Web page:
This week, Daily Coffee News published a summary of a surprisingly readable white paper by the Clean Label Project about decaffeinated coffee and the dangers of Methylene Chloride (or dichloromethane, CH2Cl2 for the scientists in the room). It circled the office this morning — senior trader Jeri shared the link with a subject line “Industry catching up to Bob” (a reference to Royal Coffee co-founder and president Bob Fulmer) and Director of Ops Jennifer Huber replied “half a decade later, as per usual.”
Royal Coffee discontinued the purchase and sale of MC Decaf in October of 2016. You can read Bob’s statement in full on our blog here.
What’s in the Report?
The Clean Label Project’s report is a response to EPA action banning MC for use in paint removers available to consumers as of March 2019. Cited concerns relate to exposure to the chemical resulting in “acute fatalities.”
Per the Clean Label Project, “The methylene chloride tolerance in decaffeinated coffee has not been federally re-evaluated in 35 years.” And thus they undertook the publication of a study exposing a number of roasted brands available to consumers as containing small amounts of MC in their coffees, including some products with concentrations in excess of 90 parts per billion.
Royal remains proud purveyors of decaffeinated coffees via 100% chemical free “water process” as well as plant-based Ethyl Acetate (sometimes known as “sugarcane process”). You might see some extra language on our products: here’s how to decode it. “Royal Select” is water process decaffeination, while “EA Coffein” or “EA Natural” is Ethyl Acetate.
What should I do?
If you’re currently roasting MC decaf, or drinking it as a consumer, don’t start to panic just yet.
First, you can always switch to Water Process or EA. Probably not a bad idea, and take it from me, the results are usually more delicious and are priced competitively.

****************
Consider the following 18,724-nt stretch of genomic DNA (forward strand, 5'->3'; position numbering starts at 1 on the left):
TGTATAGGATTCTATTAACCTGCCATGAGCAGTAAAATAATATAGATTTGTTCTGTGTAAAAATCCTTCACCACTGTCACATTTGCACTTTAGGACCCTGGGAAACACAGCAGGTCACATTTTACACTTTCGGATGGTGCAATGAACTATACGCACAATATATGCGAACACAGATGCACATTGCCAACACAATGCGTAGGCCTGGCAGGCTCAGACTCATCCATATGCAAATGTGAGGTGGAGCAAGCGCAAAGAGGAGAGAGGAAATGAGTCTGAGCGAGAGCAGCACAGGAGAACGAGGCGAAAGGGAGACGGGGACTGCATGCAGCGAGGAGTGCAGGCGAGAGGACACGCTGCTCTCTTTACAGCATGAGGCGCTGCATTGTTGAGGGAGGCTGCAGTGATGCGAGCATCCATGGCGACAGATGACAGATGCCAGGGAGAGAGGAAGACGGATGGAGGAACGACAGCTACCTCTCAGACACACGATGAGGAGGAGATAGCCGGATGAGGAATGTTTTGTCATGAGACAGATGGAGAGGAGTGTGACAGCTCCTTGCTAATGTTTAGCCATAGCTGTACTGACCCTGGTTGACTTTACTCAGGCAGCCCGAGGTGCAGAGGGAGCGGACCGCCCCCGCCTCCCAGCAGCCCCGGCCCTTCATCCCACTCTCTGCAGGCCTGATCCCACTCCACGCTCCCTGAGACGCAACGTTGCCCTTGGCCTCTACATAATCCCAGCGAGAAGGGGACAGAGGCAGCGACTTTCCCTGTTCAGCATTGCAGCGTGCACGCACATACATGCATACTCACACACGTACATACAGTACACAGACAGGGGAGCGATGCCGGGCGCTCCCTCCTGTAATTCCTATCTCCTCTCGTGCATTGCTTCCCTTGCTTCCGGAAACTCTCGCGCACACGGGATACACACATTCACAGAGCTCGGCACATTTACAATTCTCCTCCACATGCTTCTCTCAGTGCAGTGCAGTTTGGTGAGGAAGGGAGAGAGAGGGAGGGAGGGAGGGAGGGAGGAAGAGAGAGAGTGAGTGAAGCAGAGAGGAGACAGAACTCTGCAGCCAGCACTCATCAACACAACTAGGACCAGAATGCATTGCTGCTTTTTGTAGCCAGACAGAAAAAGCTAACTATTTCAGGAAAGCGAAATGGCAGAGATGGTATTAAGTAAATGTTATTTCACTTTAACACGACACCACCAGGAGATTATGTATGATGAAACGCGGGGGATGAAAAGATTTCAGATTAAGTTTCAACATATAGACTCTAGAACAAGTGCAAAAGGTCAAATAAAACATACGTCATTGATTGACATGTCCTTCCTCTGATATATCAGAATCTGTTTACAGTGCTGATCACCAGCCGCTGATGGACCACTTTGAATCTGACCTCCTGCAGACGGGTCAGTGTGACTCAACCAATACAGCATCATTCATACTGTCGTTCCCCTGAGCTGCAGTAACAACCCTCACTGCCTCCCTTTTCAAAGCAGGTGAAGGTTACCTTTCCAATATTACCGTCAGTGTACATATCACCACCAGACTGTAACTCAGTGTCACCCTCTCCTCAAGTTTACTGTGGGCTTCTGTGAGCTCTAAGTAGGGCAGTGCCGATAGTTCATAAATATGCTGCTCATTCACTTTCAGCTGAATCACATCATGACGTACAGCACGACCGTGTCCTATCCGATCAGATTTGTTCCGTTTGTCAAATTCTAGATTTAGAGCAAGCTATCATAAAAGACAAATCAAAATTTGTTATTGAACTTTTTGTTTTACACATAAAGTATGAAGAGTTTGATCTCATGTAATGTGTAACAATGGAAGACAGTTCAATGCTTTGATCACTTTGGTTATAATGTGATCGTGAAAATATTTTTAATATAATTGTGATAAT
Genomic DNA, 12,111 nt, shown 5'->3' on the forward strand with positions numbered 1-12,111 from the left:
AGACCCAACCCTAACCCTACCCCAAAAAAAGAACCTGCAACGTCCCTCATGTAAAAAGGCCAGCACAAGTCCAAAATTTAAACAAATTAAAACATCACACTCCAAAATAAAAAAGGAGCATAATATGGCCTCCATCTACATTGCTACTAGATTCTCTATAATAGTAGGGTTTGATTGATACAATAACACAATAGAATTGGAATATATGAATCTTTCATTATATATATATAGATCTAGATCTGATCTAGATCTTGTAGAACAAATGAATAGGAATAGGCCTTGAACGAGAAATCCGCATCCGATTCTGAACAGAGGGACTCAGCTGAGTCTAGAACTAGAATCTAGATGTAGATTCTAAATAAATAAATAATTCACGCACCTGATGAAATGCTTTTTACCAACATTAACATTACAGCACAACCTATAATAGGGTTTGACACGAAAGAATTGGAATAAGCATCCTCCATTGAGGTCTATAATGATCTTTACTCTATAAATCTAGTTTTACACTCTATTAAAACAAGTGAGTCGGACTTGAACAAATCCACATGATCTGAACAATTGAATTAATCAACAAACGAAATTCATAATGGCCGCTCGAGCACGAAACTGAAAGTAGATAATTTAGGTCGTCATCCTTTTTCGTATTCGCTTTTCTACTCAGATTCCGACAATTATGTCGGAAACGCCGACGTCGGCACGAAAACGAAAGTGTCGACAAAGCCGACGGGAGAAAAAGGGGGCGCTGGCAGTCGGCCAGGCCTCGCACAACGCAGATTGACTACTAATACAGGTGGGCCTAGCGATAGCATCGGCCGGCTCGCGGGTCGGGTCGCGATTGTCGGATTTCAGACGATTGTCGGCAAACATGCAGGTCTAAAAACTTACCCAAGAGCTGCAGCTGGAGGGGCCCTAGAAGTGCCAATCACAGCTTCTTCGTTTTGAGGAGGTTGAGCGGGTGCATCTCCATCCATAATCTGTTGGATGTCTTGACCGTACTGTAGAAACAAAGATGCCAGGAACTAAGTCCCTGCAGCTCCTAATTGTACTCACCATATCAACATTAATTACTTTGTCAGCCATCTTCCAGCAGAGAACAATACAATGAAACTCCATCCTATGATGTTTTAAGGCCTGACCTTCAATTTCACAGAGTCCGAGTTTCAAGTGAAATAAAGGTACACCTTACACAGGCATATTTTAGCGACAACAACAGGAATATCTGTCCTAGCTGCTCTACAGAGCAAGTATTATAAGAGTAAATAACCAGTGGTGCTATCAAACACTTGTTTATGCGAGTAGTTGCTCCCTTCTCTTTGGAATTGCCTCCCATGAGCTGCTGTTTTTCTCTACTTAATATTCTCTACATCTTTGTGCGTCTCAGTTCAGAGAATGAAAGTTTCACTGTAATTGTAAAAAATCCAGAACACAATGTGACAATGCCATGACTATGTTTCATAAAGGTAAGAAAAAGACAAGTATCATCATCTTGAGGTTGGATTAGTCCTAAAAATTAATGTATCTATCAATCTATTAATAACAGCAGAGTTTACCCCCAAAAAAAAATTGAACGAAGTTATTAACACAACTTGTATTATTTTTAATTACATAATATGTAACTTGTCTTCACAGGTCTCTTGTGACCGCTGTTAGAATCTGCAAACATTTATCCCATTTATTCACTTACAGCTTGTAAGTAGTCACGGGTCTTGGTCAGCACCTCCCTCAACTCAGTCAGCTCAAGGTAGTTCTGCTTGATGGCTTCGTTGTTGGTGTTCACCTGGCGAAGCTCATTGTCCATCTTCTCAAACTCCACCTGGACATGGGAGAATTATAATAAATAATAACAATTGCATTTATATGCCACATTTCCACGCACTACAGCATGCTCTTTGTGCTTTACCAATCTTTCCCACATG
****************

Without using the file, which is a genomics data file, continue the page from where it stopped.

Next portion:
Second, direct exposure to MC typically would happen during its manufacture (for industrial application, it is always derived synthetically) and application at the decaffeination plant. As a roaster or consumer, your exposure is very limited.This is because MC has a relatively short half-life and degrades readily when exposed to normal atmospheric conditions. The amounts published in CLP’s report at high levels still represent 100 times lower exposure concentration than the (albeit outdated) EPA limit for decaf coffee of 10 ppm (10,000 ppb). OSHA limits exposure to 125 ppm (125,000 ppb) for no more than 15 minutes. While these upper limits shouldn’t be considered “safe” by any measure, they do underline the very low concentration that appears in roasted coffee.
At any rate, Royal has fully abandoned the product, and even if personal health concerns weren’t a concern, the chemical and its manufacture are unkind to our planet. It’s probably as good a time to make the switch now as it ever was. Feel free to join us.
(If you’d like to learn more about caffeine, MC, and the decaffeination history and process, look no further than my article called “Decaffeination — Stimulating Discussion about Stimulant-Free Coffee” from around the same time as Bob’s announcement).